Our strategy to paying off our students loans was really quite simple. Nothing in this post is rocket science, and most of our plan was inspired by Dave Ramsey’s Baby Steps. I share our story to encourage you it is possible to get out of debt by simple principles, and I hope it inspires you wherever you are with your finances.
So here we go..
When Drew and I got married, one of our biggest goals was to pay off our $76,000 of student loans ASAP!
We both wanted to pay off debt before having kids. Not to mention, the thought of paying roughly $250,000 in the long-term with interest rates was infuriating and a good motivator to GET ON IT.
If you haven’t done this, Google a loan calculator to see what the end amount will cost. It’s super motivating to aggressively pay it off!
With the thought of having kids 2-3 years into marriage, we decided to pursue a plan to pay off our loans within this time-frame. We knew it would take a lot of discipline and God’s providence but it would be worth it. With the monthly loan payment of $986/month (basically the cost of a mortgage!!) we knew this would be a huge hindrance and harder to pay off the longer we waited.
Earlier on in the year that we got married, we started making financial decisions that aligned with our end goal. We purchased older cars that we could pay cash for, and I downsized from my own apartment in a nice area and moved in with roommates to save ~$350/month. We were already frugal but we tightened up on spending, in general.
When we got married, part of our strategy was to primarily build our lifestyle and budget on Drew’s income. For us, this meant making some “sacrifices” like buying used furniture and minimal decorations, living farther from our church and community, living an in older apartment complex, and spending far less than we made.
We got on a strict budget and used an amazing tool called You Need a Budget (YNAB). This is an incredible tool for predetermining what you want to spend in each category, tracking what you spend, viewing spending trends, and creating saving goals. It’s similar to Mint, but you manually track everything, so you’re constantly aware of what remains in each category.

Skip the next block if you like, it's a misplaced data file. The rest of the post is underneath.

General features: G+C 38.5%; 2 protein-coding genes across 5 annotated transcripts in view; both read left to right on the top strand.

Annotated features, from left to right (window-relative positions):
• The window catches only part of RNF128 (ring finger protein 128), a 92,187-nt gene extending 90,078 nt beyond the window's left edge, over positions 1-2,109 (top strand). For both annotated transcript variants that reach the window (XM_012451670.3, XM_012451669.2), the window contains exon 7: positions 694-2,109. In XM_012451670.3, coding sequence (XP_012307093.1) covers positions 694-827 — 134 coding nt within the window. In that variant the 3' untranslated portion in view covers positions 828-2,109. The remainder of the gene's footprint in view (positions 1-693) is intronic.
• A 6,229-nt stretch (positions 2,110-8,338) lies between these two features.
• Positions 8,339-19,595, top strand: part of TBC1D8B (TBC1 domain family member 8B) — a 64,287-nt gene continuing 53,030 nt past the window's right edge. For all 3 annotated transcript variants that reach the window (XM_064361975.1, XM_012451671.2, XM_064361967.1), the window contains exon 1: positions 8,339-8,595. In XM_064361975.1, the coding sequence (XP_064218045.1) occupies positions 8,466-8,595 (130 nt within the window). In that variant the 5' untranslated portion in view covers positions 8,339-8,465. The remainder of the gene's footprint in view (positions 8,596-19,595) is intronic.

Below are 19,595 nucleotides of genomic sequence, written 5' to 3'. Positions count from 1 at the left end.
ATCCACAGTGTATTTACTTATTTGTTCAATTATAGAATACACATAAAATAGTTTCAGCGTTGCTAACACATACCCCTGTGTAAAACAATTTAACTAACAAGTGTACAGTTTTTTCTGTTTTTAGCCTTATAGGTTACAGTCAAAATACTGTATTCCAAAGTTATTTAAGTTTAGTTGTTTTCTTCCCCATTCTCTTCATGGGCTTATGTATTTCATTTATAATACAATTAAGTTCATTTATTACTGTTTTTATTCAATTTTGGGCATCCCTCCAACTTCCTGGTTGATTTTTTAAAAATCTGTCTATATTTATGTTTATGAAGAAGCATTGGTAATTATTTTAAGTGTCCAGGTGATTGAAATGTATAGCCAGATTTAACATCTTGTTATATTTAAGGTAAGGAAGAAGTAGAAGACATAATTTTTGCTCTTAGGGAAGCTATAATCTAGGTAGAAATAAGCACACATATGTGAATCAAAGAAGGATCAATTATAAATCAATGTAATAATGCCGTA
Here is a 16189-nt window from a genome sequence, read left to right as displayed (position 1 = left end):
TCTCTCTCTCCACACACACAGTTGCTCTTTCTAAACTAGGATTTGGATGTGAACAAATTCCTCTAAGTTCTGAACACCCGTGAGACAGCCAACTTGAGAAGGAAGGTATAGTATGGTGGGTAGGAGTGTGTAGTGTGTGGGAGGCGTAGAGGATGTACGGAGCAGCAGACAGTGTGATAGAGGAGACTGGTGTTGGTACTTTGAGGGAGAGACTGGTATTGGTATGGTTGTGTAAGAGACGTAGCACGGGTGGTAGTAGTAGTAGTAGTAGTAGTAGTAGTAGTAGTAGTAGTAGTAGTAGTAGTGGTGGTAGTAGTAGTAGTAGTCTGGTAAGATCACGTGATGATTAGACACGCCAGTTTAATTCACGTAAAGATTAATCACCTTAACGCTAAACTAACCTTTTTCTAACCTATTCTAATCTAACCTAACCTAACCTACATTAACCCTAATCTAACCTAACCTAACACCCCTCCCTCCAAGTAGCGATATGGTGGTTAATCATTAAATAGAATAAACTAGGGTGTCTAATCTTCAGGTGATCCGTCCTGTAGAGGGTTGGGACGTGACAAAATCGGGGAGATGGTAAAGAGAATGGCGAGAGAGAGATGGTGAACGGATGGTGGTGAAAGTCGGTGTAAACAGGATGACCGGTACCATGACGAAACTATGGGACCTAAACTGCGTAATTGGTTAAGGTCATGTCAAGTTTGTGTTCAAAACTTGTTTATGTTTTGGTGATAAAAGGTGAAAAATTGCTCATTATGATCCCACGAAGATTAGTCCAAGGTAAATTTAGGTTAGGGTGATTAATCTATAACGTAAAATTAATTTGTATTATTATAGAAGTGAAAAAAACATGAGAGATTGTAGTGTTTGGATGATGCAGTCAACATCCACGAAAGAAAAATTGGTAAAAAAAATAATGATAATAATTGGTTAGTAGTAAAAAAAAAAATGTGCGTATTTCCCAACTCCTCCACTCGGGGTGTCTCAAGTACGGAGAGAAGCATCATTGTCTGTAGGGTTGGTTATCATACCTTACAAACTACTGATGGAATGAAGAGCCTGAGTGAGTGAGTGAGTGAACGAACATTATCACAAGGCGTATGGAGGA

With the end goal in mind (paying off our loans in 2-3 years), we set our monthly budget categories (groceries, entertainment, rent, etc.) based primarily on Drew’s income so we could put most of my income towards loans. These predetermined goals, both overall and monthly, helped “gamify” sticking to our budget categories.
To reach the monthly goal of putting most of my income (in addition to the regular payment) towards our loans, staying within each category helped maintain the overall goal. Each month paying our end of the month goal brought us a step closer to paying off another loan. If our grocery budget was $300/month, I knew that not spending over in groceries would help reach the monthly goal.
Reaching our monthly goal gave me energy to keep up the hard work. Knowing we had a goal and reaching it in a month was motivating and provided monthly, attainable goals.
In order to stay within our budget, we tracked everything we spent. Not even joking! $1 pack of gum…yep, we tracked it! Seriously. We built the habit of checking our budget before spending, which I think is crucial for serious debt elimination.
Another motivator for us was aggressively paying off one loan at a time rather than spreading the extra loan payments over all loans. We started with Dave Ramsey’s advice of paying the smallest loans off first. Next, we paid the one with the highest interest rates.
It’s super exciting when you pay off a loan to see the total monthly payments decrease. Next to paying off our final loan, our biggest celebration came when we paid off the 1st of 3 major loans that was roughly $20,000. Our minimum payment went from $986/month to less than $500/month, allowing us to add an additional $500/month towards loans.
Cutting our monthly loan payment in half also allowed Drew to quit his job for a year to pursue a career change. Had our debt not substantially decreased a couple of months prior, we probably wouldn’t have entertained the idea. This is just one example of the benefits from making radical, disciplined financial decisions for a preferred future.
Literally living on one income, made us tighten down the budget even more. Again, this is when having a clear vision helped us stick to the daily sacrifices we were making. But… It. Was. Worth. It!
By God’s grace, Drew started his new job in January of last year and we got back on our original plan of paying one person’s income towards loans and sticky to a tight budget. We were able to pay off our last loan 8 months later, August 2016.
I can’t tell you how exciting it’s been, and the weight that’s been lifted! Living on a tight budget for ~3 years was challenging but, in hindsight, I don’t look back and feel like we missed out on anything of significance. If anything, I’m extremely grateful for the experience, as it’s taught me so much about where my identity and joy come from, stewardship, and being grateful for what you have.